Council gets an earful on BID, other issues at community meeting

At a community meeting tonight focusing on the core of the city, Asheville City Council heard from a number of locals critical of a proposed Business Improvement District downtown. Others had concerns about a possible hotel near the Basilica of St. Lawrence, among other issues.

• A number of citizens criticized the proposed BID. While some of the speakers were for the special tax district that would ostensibly provide increased service and security functions, the majority were against.

The criticisms ran the gamut, from property and business owners concerned about the potential burden imposed by the tax increase to workers worried about the level of accountability from the unelected board that would run the BID. The private security function of the downtown “ambassadors” the non-profit running the BID would employ was also a topic of some skepticism, though city staff emphasized that the ambassadors would have no police powers.

The BID’s attracted some public skepticism as it heads toward a June 12 vote, but this was the first major public meeting where that discontent has been expressed. The few BID proponents that spoke defended the idea, asserting that it’s been formed with extensive community input, something opponents have questioned.

The issue led to some strange bedfellows, as Council member Cecil Bothwell joked that for once he publicly agreed with local developer Chris Peterson, who publicly opposed his campaign and spoke against the BID. Bothwell said he’s “adamantly opposed” to the BID, believing that tax revenues should be raised for all citizens to pay for benefits to the entire city and that unlike the BID board, Council faces elections if people don’t approve of its members actions.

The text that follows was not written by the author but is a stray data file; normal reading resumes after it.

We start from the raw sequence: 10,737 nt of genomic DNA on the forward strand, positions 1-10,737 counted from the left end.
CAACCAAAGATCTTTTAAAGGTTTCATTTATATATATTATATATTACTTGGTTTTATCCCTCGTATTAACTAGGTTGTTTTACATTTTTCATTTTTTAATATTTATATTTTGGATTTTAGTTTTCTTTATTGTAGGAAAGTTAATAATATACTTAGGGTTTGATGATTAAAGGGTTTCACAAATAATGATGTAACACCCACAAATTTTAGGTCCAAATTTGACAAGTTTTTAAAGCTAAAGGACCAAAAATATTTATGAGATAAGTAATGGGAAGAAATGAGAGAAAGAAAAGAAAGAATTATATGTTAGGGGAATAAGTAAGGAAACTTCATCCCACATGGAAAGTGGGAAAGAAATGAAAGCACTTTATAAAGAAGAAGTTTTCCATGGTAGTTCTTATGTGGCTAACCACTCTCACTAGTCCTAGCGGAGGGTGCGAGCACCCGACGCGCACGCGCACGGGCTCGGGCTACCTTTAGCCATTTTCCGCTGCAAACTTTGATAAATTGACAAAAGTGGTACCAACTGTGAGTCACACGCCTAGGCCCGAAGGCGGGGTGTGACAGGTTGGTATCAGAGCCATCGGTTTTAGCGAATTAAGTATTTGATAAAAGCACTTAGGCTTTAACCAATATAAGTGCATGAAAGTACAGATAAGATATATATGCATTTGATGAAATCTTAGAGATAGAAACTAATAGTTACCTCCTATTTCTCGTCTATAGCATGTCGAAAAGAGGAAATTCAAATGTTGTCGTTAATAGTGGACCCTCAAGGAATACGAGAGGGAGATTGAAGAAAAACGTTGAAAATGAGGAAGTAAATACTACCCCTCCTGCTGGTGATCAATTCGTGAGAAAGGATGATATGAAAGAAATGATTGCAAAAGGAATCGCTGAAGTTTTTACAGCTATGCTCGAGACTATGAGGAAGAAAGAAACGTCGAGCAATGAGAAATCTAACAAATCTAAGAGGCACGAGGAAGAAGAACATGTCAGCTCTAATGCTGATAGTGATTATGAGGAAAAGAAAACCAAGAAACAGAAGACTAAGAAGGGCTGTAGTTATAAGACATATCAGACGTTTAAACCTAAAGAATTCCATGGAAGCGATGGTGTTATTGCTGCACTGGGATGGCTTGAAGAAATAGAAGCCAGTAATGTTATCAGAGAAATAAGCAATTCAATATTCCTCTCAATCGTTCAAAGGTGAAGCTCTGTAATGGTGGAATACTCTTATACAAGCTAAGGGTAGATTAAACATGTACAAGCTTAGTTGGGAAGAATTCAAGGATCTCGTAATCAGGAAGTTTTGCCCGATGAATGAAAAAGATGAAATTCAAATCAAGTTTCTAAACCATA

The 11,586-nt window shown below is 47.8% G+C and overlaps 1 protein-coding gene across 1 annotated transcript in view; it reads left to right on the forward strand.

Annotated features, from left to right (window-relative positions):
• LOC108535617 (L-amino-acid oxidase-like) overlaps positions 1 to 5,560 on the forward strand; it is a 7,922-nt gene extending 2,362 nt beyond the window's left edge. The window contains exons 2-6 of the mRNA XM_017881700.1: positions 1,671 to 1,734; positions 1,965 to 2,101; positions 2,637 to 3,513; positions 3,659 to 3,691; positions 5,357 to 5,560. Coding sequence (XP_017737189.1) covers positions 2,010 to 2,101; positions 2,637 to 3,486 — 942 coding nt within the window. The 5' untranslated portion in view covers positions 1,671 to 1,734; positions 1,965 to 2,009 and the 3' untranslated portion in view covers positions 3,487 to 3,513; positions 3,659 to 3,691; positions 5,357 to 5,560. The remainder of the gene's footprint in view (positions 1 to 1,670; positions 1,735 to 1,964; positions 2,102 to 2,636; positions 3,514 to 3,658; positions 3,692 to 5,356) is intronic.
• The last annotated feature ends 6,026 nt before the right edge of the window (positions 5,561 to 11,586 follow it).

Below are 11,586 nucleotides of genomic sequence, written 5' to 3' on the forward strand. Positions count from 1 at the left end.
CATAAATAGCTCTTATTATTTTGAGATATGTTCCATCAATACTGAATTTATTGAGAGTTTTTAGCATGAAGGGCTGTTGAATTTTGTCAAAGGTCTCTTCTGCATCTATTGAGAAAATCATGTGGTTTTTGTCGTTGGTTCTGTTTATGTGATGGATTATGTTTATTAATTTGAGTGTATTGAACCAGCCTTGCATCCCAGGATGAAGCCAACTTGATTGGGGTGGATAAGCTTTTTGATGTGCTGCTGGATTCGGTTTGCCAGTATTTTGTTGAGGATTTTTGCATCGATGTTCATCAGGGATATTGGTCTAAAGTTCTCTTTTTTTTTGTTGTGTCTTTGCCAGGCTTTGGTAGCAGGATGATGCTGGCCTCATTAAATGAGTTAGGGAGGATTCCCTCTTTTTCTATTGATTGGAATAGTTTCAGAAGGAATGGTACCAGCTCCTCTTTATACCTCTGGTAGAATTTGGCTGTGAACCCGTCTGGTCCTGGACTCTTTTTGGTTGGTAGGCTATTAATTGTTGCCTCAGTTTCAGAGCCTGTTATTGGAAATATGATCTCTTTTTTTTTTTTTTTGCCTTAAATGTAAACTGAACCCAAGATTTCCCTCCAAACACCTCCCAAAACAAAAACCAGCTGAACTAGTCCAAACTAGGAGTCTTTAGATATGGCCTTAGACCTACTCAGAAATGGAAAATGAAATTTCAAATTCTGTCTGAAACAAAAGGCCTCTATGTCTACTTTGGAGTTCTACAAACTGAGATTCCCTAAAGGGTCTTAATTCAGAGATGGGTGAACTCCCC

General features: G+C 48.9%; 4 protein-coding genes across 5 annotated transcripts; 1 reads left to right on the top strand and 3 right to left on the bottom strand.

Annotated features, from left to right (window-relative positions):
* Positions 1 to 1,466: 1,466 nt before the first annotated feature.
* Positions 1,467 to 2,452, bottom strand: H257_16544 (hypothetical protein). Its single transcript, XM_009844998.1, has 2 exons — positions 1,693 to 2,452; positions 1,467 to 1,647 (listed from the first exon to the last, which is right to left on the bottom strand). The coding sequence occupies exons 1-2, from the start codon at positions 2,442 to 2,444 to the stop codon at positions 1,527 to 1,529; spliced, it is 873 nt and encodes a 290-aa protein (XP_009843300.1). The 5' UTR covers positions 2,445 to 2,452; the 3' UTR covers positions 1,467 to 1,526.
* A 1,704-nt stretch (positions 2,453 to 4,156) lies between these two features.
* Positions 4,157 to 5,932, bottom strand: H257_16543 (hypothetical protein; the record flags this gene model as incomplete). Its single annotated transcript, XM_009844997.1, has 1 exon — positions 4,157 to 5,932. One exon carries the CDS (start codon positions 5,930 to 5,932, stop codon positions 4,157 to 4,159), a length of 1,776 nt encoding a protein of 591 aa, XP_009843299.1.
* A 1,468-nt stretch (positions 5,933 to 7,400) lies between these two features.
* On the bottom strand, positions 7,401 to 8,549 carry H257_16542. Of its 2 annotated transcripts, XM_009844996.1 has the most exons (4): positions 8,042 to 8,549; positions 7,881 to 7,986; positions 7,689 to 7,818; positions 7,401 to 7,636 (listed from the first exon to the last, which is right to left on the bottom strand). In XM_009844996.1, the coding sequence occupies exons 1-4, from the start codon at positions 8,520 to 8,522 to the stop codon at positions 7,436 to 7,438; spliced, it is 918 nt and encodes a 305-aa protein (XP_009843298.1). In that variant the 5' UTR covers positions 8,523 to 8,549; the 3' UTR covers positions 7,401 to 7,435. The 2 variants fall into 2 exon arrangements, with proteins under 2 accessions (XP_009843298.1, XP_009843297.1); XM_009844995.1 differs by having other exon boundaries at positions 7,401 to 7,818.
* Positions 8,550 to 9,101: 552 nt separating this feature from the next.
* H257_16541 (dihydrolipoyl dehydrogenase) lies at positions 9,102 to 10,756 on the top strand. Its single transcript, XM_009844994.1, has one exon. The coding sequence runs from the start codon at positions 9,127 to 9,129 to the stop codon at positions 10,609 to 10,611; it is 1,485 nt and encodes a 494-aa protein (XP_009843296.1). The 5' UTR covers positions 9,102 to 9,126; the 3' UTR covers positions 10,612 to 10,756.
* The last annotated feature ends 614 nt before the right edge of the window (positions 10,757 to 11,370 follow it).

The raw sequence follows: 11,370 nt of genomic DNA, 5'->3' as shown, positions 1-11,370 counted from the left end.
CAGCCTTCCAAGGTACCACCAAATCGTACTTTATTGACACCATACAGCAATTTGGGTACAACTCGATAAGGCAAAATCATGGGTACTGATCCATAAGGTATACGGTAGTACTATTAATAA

Mayor Terry Bellamy asked staff to take the criticisms into account when it reports on the BID at the June 12 meeting.

• A number of residents were also concerned about the possibility of McKibbon Hotel group developing city-owned property next to the Basilica, questioning the need for another hotel in the area. The Basilica has also made an offer on the land, but the city’s currently dealing with the hoteliers instead.

Several Council members emphasized that their minds weren’t set on the McKibbon project yet, and wanted to see plaza space in the area in addition to any hotel.

• Council also heard concerns about safety in the South French Broad area, the inclusion of African-Americans in the city’s planning process, and the impact of the annual Brewgrass festival on the East End neighborhood, among other issues.

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